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The Tale of King Herla

The tale of King Herla is one of the most fantastical medieval legends. Telling of a faerie encounter that ends on the banks of the river Wye in good old Herefordshire.

King Herla one of Britain’s earliest Kings was in his court when a small man rode in and claimed that he too was a king, a king of many other kings. In his friendly manner he proposed that the Kings visit each other stating, “I will attend your wedding and a year later you will attend mine.” And so it was when King Herla married, the small king attended accompanied by his servants and a large entourage. A wonderful wedding took place and about a year later, the small king returned with an invitation for King Herla to his wedding.

A Faerie Celebration

King Herla arrived at the small king’s kingdom and followed others through a crevice in the cliff face. Nervously winding his way through pitch black tunnels into the mountain, he was relieved to spy a magical light and the most wonderful wedding taking place. King Herla and his men feasted and celebrated for three days and were given lavish gifts, horses, hawks, hounds and hunting gear. As he was about to leave King Herla was singled out and given a special gift, a bloodhound and was told by the small King to never dismount his horse until the hound did of his own accord.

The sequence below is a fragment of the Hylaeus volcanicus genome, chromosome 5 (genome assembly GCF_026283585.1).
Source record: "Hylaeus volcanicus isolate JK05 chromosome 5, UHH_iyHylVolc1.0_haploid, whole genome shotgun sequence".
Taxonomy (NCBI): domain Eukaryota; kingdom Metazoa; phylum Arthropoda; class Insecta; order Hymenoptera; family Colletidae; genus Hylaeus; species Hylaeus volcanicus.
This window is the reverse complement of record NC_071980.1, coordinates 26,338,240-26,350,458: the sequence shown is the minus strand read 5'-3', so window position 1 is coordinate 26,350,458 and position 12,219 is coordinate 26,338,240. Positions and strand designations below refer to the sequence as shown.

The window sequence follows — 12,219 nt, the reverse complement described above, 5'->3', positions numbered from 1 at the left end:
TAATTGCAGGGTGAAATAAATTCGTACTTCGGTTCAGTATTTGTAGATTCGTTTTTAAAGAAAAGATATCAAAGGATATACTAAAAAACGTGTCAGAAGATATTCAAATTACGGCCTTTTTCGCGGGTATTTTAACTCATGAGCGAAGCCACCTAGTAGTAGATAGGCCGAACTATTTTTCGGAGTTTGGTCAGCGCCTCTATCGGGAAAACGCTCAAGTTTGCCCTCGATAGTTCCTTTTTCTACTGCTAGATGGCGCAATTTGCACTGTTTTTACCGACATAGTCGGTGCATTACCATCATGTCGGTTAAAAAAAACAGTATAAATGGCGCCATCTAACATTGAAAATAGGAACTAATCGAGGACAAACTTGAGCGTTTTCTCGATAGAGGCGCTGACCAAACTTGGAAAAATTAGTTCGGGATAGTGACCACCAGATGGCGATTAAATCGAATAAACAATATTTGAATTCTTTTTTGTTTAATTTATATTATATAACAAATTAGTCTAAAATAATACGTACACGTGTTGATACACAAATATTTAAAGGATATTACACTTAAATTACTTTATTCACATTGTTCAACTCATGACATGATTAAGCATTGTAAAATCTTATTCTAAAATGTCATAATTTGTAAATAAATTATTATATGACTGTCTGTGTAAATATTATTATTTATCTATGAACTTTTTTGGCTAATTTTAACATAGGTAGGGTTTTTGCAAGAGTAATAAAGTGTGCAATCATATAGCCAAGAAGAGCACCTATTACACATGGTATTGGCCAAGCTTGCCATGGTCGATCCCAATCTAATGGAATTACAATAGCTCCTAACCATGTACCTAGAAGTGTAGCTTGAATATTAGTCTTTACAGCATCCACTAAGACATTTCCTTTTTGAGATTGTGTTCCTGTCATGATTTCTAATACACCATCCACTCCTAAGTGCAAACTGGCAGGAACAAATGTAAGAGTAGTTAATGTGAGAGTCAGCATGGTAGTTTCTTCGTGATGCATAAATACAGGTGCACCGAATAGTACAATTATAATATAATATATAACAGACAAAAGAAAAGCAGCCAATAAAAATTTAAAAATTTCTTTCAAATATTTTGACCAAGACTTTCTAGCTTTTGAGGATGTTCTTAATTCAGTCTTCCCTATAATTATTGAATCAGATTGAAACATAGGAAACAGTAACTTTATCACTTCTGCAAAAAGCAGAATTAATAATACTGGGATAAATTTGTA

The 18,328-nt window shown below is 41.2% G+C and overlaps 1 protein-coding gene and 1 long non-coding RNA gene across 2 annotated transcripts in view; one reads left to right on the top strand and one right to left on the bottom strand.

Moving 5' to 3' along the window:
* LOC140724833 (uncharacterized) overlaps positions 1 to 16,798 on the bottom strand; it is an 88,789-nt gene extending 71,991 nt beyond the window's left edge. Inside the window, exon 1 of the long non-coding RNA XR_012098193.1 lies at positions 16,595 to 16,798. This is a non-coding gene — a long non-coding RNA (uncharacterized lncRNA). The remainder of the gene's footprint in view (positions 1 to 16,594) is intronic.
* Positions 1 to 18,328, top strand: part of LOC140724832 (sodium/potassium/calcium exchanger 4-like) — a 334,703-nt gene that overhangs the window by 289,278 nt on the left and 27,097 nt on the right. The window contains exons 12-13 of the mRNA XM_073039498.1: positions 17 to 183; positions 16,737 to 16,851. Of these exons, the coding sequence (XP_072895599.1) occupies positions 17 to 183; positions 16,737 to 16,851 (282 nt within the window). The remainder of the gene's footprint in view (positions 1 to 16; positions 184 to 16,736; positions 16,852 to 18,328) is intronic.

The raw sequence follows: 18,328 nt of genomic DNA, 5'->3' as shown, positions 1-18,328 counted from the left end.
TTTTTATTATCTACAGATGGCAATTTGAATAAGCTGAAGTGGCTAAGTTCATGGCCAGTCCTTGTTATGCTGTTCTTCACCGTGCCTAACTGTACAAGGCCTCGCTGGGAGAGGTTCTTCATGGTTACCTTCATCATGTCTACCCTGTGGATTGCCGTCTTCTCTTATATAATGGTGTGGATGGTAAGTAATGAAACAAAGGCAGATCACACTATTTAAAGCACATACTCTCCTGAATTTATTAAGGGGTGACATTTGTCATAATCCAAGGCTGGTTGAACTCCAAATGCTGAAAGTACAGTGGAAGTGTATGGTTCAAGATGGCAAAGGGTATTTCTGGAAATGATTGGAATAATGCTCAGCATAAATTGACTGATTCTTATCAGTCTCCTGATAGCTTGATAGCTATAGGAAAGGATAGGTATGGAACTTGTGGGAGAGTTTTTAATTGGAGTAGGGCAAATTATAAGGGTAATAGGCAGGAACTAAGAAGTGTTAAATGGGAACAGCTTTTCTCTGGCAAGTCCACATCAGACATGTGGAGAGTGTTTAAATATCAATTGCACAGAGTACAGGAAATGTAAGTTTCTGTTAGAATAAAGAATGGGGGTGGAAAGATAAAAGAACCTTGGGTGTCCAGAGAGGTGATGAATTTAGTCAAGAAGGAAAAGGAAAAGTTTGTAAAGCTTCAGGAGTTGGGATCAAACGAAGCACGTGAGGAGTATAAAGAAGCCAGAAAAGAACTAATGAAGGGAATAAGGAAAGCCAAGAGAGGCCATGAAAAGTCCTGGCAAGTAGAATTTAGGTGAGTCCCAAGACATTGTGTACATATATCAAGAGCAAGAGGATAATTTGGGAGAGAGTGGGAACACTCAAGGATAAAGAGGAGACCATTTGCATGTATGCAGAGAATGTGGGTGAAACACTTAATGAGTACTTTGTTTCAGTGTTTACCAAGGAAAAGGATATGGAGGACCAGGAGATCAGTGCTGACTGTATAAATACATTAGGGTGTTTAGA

Heading home King Herla spotted a shepherd and asked of news of his Queen and Kingdom. The shepherd appeared to barely understand him at first for he was a Saxon and King Herla a Briton, but relayed that the kingdom was now in the possession of the Saxons and had been for two hundred years. That the previous King had disappeared in the company of a faerie King and was never seen again.

Heed the words of the Faerie King

King Herla was clearly stunned by this news. A few of his men began to dismount in shock, forgetting the small King’s warning concerning the bloodhound. As soon as their feet touched the ground, the men instantly turned into dust. King Herla quickly ordered the rest of his men to stay mounted until the dog obliged them by leaping down.

But the dog never did leap down. The ages passed and King Herla’s company were condemned to a long, lonely march through time.

Accordingly to myth and legend they were last seen in the marches of Wales and Hereford in the first year of the reign of King Henry II. At that time, King Herla’s company were said to have been accosted by a large group of armed Welshmen, forcing the company to plunge into the river Wye, turn into air and vanish forever.

The moral of this wonderful tale is always be wary of accepting wedding invitations from faerie Kings!

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